I love the state of Minnesota. It has this warmth (I know it’s freezing there, I’m speaking metaphorically), and indelible charm that leaves a man awash in feelings of normalcy and peace. My visits there make me reflect upon my own childhood growing up in Connecticut, smelling the sweet winds whipping up over the water, and the familiar feel of kinship with the people there. I do enjoy my down time there. There is another reason that I’m drawn to the state. Minnesota is currently the home of one of the most hotly contested, strangest senatorial races in recent memory. Norm Coleman and Al Franken have been locked in a legal battle for the past 8 months to determine the other half of representation in the United States senate for the state of Minnesota. The election was razor thin, with Franken seemingly coming out on top by a mere 312 votes. Coleman disputes that, claiming that there were thousands of ballets that were not counted that could tip the results in his favor.
Since the election, the process has been dominated by attorneys from both camps, with Coleman not willing to give up his pursuit of the office. Currently, it stands with the supreme court of Minnesota, where a decision is looming. Most experts believe that the court will uphold the election results, and Franken will become the 60th democrat in the United States senate. Coleman has not ruled out the possibility of another appeal, this time to the highest court in the land. The governor of Minnesota however says that he will abide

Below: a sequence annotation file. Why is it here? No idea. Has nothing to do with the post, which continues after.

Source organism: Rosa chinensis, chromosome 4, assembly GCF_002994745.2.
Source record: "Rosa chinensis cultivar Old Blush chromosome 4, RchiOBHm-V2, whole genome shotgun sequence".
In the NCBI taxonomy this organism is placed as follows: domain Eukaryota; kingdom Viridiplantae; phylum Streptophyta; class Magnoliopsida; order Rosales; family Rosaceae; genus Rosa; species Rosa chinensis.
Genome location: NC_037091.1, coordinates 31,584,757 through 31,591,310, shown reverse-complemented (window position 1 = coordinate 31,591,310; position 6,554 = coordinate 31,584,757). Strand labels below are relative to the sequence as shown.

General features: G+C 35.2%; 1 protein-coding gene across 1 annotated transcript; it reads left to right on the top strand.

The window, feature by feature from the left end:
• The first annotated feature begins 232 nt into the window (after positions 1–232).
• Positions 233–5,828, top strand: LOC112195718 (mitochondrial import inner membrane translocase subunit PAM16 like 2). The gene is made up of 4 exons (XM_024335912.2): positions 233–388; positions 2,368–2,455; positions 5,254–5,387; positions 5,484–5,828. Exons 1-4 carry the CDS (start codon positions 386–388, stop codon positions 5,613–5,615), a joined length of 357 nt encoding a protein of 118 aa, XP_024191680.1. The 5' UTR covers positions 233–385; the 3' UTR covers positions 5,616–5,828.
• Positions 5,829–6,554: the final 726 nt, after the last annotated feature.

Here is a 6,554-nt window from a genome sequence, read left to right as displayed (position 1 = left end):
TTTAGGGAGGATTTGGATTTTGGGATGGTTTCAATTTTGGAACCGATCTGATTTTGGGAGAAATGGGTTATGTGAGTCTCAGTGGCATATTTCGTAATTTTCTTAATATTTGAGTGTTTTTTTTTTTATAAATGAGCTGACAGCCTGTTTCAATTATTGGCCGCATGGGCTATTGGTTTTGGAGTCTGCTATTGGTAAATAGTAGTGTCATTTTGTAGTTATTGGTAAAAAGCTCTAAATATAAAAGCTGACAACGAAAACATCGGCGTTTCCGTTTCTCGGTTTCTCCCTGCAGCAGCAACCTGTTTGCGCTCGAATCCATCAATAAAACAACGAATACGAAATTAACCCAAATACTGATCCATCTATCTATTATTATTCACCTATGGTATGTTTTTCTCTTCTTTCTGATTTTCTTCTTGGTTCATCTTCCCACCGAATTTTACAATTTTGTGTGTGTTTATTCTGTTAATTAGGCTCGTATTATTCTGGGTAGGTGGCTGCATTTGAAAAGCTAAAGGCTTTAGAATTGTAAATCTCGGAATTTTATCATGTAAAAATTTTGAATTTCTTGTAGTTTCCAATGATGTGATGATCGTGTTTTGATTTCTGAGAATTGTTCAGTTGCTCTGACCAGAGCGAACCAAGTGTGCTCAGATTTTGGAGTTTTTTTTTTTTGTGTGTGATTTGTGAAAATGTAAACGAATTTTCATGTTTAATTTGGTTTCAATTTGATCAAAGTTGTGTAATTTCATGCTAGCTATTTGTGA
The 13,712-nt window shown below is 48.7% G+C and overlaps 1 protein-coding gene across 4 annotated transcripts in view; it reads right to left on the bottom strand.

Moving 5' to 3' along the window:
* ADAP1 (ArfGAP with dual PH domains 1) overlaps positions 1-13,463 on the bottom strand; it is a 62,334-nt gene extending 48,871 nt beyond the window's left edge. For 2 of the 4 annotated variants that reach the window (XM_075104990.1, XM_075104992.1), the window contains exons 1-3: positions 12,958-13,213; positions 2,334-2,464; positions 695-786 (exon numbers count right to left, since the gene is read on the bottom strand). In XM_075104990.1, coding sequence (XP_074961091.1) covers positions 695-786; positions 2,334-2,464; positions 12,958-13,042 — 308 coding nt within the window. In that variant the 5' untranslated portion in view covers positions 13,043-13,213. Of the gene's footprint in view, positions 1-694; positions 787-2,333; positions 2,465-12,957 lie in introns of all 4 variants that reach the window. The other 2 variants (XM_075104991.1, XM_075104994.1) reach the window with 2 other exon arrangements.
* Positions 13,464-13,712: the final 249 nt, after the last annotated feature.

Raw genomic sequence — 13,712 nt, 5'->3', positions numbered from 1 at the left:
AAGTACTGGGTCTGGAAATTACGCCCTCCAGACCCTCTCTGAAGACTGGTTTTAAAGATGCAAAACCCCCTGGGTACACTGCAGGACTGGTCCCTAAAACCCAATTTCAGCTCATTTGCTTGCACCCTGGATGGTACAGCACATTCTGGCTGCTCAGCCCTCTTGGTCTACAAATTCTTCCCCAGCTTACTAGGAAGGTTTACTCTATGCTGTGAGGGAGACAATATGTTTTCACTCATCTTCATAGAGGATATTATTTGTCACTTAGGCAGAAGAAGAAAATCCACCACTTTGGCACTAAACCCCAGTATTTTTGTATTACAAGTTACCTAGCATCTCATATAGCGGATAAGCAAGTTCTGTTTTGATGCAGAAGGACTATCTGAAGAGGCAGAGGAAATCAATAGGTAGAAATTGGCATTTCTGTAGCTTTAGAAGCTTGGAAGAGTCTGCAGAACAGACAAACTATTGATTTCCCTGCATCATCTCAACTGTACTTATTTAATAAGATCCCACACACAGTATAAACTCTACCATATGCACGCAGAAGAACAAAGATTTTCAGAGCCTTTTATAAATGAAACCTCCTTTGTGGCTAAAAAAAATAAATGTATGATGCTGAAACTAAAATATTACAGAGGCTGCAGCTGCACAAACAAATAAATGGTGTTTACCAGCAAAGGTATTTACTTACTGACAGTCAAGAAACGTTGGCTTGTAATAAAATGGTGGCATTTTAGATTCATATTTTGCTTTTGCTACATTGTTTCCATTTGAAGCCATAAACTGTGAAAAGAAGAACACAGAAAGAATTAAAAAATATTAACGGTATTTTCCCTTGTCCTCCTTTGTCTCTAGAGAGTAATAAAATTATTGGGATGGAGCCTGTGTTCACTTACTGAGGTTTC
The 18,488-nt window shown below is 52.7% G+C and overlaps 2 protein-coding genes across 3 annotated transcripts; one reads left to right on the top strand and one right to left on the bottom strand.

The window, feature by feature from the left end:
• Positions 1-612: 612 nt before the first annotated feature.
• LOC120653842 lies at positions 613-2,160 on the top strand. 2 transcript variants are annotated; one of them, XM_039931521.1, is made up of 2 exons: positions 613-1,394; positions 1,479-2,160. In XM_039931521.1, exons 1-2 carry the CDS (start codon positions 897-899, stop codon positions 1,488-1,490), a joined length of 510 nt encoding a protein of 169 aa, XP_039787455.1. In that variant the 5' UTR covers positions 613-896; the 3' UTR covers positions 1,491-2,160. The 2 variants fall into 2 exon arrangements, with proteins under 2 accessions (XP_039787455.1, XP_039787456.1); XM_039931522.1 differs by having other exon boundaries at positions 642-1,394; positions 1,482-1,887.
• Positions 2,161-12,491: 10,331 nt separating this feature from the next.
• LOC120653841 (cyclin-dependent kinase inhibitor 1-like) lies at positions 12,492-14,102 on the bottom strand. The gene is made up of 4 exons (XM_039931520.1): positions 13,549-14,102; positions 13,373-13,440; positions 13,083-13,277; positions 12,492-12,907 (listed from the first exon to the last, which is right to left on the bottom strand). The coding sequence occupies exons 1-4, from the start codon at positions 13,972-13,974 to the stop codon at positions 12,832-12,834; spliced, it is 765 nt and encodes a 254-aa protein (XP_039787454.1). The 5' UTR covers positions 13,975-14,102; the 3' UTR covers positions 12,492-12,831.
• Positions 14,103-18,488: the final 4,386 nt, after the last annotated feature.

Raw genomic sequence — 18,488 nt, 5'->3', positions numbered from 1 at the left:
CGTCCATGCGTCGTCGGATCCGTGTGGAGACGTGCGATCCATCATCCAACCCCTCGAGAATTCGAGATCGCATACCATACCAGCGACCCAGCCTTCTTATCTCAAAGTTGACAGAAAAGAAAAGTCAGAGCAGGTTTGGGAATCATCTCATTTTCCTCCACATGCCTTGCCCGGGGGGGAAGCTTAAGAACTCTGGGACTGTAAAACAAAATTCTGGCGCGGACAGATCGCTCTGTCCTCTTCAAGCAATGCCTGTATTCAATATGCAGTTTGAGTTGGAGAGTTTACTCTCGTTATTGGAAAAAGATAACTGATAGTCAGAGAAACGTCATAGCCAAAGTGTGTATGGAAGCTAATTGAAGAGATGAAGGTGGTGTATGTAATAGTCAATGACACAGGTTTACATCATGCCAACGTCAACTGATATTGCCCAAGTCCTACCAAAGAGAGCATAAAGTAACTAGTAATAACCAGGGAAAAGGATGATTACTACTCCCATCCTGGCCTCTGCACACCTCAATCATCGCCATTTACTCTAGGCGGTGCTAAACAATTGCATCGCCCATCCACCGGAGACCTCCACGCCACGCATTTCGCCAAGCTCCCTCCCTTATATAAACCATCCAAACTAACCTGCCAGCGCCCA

by the state supreme court’s decision, and will certify Franken if he is declared the winner. I suppose this is the process that we all have to live by, but I can’t help but feel that the people in Minnesota have been cheated. Not only have they been deprived of equal representation in the senate, but the length and indeterminable outcome must leave some feeling empty. After all, some of those ballots may not be counted. That means that some people will not have a voice in this election.
It would be difficult for any of us to figure out how this election turned out to be this close, but as we saw in the 2000 presidential election, all things are possible in the political arena. Minnesotans deserve closure in this case. They demand representation, and they should be lauded for their patience in politics’ long-standing soap opera. I’m hoping that this is resolved by the time I take my next visit there. Then, I can listen to the locals spin their stories about this drama, while skipping stones on Mille Lacs Lake.